I've sold 190 on Amazon US and I've got two 5 star reviews.
Go figure :-\
 
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Color me skeptical, but something feels off. Devil's Deep has a 1 to 9 review/sale ratio, with 63 reviews. That's about 550 or so sales in five weeks. But your rating is at 11k in US, and 44k in the UK. I have a book myself that's sold a very similar amount of books in the last five weeks (fewer, actually!) It's rated 4k in the US, 2k in the UK.

I do have a book with a very similar rating as Devil's Deep (mine's 13k) and it has sold about 300 copies in the past five weeks. I feel like I'm looking at a more 1 to 5 ratio for your reviews, which is pretty darn close to unheard of. I mean, Vicki's Not What She Seems sold 10,000 books in January alone, and 50,000 lifetime, but only has 57 reviews. Her Last Letter by Nancy Johnson has sold just as many, if not more (with her even landing on the NY Times Bestseller list), and she has 55 since April.

How the -heck- do you have more reviews than them when they've been out for a year or so, and yours has been out five weeks, and they've each outsold you approximately 100 to 1? Bribery? Pacts with the devil (seems appropriate given the title of your book)? A note at the back? A lot of beta-readers?

Just saying that what I see isn't matching the math I know, so something is going on behind the scenes (or my math is wrong). Not saying you're Robert Stanek (man I hope not) but to someone who's been at this awhile, it looks a little fishy.
 

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I'd like your tips, too. My book's been out since Dec 1 and has 12 reviews - about a 3% reviewer rate. I even have a note at the back begging for reviews. (how pathetic, right?)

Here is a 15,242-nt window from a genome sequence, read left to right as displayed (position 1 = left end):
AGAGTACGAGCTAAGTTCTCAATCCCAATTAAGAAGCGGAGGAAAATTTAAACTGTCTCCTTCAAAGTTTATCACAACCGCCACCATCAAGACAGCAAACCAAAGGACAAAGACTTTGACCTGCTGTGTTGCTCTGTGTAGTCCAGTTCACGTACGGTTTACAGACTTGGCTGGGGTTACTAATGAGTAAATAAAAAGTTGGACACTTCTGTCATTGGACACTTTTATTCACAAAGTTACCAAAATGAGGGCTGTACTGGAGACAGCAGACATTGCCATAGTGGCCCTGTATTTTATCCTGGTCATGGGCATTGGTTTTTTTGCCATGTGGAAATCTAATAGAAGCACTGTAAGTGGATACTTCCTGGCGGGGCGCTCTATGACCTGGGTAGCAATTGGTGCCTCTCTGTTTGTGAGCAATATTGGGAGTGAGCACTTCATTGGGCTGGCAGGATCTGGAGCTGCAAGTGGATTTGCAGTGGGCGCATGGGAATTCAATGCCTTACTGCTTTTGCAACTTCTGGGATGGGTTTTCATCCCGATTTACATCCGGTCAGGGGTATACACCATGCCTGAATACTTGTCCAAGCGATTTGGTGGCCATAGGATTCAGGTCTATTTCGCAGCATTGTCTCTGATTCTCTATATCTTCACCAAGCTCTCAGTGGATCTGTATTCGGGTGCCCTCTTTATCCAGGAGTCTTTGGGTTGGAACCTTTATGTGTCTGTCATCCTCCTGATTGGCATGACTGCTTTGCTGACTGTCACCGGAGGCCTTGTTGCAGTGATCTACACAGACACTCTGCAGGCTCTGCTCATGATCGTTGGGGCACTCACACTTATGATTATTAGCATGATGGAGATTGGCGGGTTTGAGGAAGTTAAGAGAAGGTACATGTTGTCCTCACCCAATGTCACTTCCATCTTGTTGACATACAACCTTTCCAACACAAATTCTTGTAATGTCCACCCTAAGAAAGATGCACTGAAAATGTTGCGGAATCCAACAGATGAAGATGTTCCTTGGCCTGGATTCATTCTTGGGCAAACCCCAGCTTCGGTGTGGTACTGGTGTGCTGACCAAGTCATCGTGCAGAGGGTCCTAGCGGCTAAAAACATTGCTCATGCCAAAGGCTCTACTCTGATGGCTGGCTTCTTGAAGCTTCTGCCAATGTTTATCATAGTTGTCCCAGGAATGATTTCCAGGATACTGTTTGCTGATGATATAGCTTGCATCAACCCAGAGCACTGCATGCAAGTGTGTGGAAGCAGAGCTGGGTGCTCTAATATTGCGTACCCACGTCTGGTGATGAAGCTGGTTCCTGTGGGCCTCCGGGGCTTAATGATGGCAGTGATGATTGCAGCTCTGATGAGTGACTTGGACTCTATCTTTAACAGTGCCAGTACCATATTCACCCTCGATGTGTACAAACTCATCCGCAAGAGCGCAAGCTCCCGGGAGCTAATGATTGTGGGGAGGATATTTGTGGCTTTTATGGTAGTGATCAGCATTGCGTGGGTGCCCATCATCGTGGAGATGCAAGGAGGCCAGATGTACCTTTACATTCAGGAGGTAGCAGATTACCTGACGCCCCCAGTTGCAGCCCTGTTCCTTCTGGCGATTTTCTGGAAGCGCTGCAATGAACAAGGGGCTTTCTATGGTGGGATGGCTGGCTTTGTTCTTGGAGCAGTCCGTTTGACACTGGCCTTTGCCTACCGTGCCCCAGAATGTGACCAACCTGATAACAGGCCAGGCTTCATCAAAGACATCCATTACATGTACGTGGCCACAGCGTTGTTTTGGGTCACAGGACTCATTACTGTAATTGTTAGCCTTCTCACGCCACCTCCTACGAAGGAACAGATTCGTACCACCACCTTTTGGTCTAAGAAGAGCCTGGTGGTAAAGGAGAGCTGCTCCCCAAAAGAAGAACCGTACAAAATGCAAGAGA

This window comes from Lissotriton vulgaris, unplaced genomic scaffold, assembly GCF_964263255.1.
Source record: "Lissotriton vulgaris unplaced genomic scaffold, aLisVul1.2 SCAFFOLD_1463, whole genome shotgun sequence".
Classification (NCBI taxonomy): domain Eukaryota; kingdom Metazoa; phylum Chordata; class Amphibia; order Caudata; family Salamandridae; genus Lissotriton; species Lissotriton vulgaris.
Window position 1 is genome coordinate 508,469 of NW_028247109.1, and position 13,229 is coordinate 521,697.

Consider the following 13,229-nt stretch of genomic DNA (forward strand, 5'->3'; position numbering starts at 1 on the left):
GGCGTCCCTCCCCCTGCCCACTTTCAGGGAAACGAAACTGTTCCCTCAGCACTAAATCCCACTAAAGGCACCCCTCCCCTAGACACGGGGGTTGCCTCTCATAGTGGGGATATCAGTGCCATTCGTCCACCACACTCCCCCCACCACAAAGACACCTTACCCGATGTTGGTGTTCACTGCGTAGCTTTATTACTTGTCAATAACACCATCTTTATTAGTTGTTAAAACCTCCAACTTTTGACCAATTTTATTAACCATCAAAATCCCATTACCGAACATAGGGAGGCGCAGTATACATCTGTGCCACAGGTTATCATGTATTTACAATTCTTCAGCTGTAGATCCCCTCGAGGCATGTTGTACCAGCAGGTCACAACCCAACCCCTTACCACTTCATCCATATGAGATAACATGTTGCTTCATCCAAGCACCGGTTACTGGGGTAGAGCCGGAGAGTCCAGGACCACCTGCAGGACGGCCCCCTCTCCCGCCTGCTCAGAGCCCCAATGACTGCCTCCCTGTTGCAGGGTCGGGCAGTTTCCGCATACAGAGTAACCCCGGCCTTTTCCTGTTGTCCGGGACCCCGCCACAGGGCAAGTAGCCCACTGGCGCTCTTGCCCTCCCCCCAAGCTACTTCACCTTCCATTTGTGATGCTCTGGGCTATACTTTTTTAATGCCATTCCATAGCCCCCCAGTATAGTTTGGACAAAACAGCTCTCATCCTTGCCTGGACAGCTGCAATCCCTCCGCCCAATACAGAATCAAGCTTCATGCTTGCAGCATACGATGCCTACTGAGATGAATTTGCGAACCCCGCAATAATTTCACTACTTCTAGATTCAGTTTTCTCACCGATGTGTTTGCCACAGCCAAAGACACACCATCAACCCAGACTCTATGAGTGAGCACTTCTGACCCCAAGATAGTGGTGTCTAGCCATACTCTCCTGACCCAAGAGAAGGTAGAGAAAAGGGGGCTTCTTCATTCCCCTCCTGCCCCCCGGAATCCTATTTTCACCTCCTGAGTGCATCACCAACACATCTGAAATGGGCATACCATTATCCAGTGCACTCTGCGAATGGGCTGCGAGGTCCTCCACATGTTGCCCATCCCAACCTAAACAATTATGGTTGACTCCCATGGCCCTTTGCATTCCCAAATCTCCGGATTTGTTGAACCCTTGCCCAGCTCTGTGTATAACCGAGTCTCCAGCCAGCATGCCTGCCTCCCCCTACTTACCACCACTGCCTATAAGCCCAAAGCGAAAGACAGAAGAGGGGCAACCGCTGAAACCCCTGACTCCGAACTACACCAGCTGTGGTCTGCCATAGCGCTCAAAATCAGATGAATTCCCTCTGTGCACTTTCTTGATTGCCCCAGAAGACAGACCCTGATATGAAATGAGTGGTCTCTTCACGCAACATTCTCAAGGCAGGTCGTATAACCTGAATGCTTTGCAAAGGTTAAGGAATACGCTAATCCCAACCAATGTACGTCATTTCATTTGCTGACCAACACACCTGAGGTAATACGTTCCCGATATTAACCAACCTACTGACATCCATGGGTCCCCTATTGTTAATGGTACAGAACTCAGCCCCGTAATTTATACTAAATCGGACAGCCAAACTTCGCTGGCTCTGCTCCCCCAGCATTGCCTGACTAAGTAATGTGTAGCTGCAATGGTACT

I'd really like to know how you get so many readers to actually write reviews!
 

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I used to get 1 review for every 100 purchases, but that number I think was skewed because I was sending out a lot of books to blogs and such.  Now I have about 1 review for every 1,000 purchases.  I'd love to know how to get more reviews too.

Vicki
 

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Discussion Starter #17
Half-Orc said:
Color me skeptical, but something feels off. Devil's Deep has a 1 to 9 review/sale ratio, with 63 reviews. That's about 550 or so sales in five weeks. But your rating is at 11k in US, and 44k in the UK. I have a book myself that's sold a very similar amount of books in the last five weeks (fewer, actually!) It's rated 4k in the US, 2k in the UK.

I do have a book with a very similar rating as Devil's Deep (mine's 13k) and it has sold about 300 copies in the past five weeks. I feel like I'm looking at a more 1 to 5 ratio for your reviews, which is pretty darn close to unheard of. I mean, Vicki's Not What She Seems sold 10,000 books in January alone, and 50,000 lifetime, but only has 57 reviews. Her Last Letter by Nancy Johnson has sold just as many, if not more (with her even landing on the NY Times Bestseller list), and she has 55 since April.

How the -heck- do you have more reviews than them when they've been out for a year or so, and yours has been out five weeks, and they've each outsold you approximately 100 to 1? Bribery? Pacts with the devil (seems appropriate given the title of your book)? A note at the back? A lot of beta-readers?

Just saying that what I see isn't matching the math I know, so something is going on behind the scenes (or my math is wrong). Not saying you're Robert Stanek (man I hope not) but to someone who's been at this awhile, it looks a little fishy.
When I first released Devil's Deep, The Righteous, and Implant, I gave away quite a few copies. I thought I'd hit a great strategy when I got a bunch of reviews in a hurry for Devil's Deep (and to a lesser extent, The Righteous), but it hasn't worked for Implant, which only has two reviews. As for the sales, I was selling about twenty a day at one point, but those numbers have slipped to somewhere between 6-10 per day.